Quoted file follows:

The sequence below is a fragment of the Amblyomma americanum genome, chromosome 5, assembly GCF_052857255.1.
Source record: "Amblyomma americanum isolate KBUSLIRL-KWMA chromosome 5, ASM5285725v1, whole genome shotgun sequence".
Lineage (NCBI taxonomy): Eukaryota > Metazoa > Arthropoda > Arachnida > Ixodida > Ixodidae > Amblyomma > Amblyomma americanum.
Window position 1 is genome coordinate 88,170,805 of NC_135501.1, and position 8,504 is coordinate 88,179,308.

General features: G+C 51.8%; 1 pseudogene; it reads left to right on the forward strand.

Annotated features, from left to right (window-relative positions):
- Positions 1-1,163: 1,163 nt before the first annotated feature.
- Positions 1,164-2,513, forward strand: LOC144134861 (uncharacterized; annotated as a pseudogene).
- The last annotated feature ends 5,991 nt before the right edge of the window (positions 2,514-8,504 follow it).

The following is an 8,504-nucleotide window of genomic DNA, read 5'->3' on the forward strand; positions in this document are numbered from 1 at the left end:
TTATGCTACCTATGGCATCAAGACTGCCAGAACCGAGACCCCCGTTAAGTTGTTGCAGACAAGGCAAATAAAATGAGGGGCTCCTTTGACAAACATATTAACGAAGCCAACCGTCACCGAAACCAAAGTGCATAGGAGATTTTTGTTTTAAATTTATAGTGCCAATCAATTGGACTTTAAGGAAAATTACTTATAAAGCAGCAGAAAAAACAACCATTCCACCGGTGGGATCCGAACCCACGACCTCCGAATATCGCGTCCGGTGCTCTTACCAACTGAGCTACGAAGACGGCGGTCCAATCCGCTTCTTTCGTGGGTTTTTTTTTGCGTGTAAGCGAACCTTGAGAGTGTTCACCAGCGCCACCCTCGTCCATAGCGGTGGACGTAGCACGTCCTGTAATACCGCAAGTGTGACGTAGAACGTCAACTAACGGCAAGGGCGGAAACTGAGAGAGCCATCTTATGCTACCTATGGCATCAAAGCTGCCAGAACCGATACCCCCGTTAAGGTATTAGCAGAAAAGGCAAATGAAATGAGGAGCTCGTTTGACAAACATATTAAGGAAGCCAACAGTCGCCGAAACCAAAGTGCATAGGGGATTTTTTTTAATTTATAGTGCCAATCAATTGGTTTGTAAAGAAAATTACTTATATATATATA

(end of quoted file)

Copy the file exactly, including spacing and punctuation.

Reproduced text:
The sequence below is a fragment of the Amblyomma americanum genome, chromosome 5, assembly GCF_052857255.1.
Source record: "Amblyomma americanum isolate KBUSLIRL-KWMA chromosome 5, ASM5285725v1, whole genome shotgun sequence".
Lineage (NCBI taxonomy): Eukaryota > Metazoa > Arthropoda > Arachnida > Ixodida > Ixodidae > Amblyomma > Amblyomma americanum.
Window position 1 is genome coordinate 88,170,805 of NC_135501.1, and position 8,504 is coordinate 88,179,308.

General features: G+C 51.8%; 1 pseudogene; it reads left to right on the forward strand.

Annotated features, from left to right (window-relative positions):
- Positions 1-1,163: 1,163 nt before the first annotated feature.
- Positions 1,164-2,513, forward strand: LOC144134861 (uncharacterized; annotated as a pseudogene).
- The last annotated feature ends 5,991 nt before the right edge of the window (positions 2,514-8,504 follow it).

The following is an 8,504-nucleotide window of genomic DNA, read 5'->3' on the forward strand; positions in this document are numbered from 1 at the left end:
TTATGCTACCTATGGCATCAAGACTGCCAGAACCGAGACCCCCGTTAAGTTGTTGCAGACAAGGCAAATAAAATGAGGGGCTCCTTTGACAAACATATTAACGAAGCCAACCGTCACCGAAACCAAAGTGCATAGGAGATTTTTGTTTTAAATTTATAGTGCCAATCAATTGGACTTTAAGGAAAATTACTTATAAAGCAGCAGAAAAAACAACCATTCCACCGGTGGGATCCGAACCCACGACCTCCGAATATCGCGTCCGGTGCTCTTACCAACTGAGCTACGAAGACGGCGGTCCAATCCGCTTCTTTCGTGGGTTTTTTTTTGCGTGTAAGCGAACCTTGAGAGTGTTCACCAGCGCCACCCTCGTCCATAGCGGTGGACGTAGCACGTCCTGTAATACCGCAAGTGTGACGTAGAACGTCAACTAACGGCAAGGGCGGAAACTGAGAGAGCCATCTTATGCTACCTATGGCATCAAAGCTGCCAGAACCGATACCCCCGTTAAGGTATTAGCAGAAAAGGCAAATGAAATGAGGAGCTCGTTTGACAAACATATTAAGGAAGCCAACAGTCGCCGAAACCAAAGTGCATAGGGGATTTTTTTTAATTTATAGTGCCAATCAATTGGTTTGTAAAGAAAATTACTTATATATATATA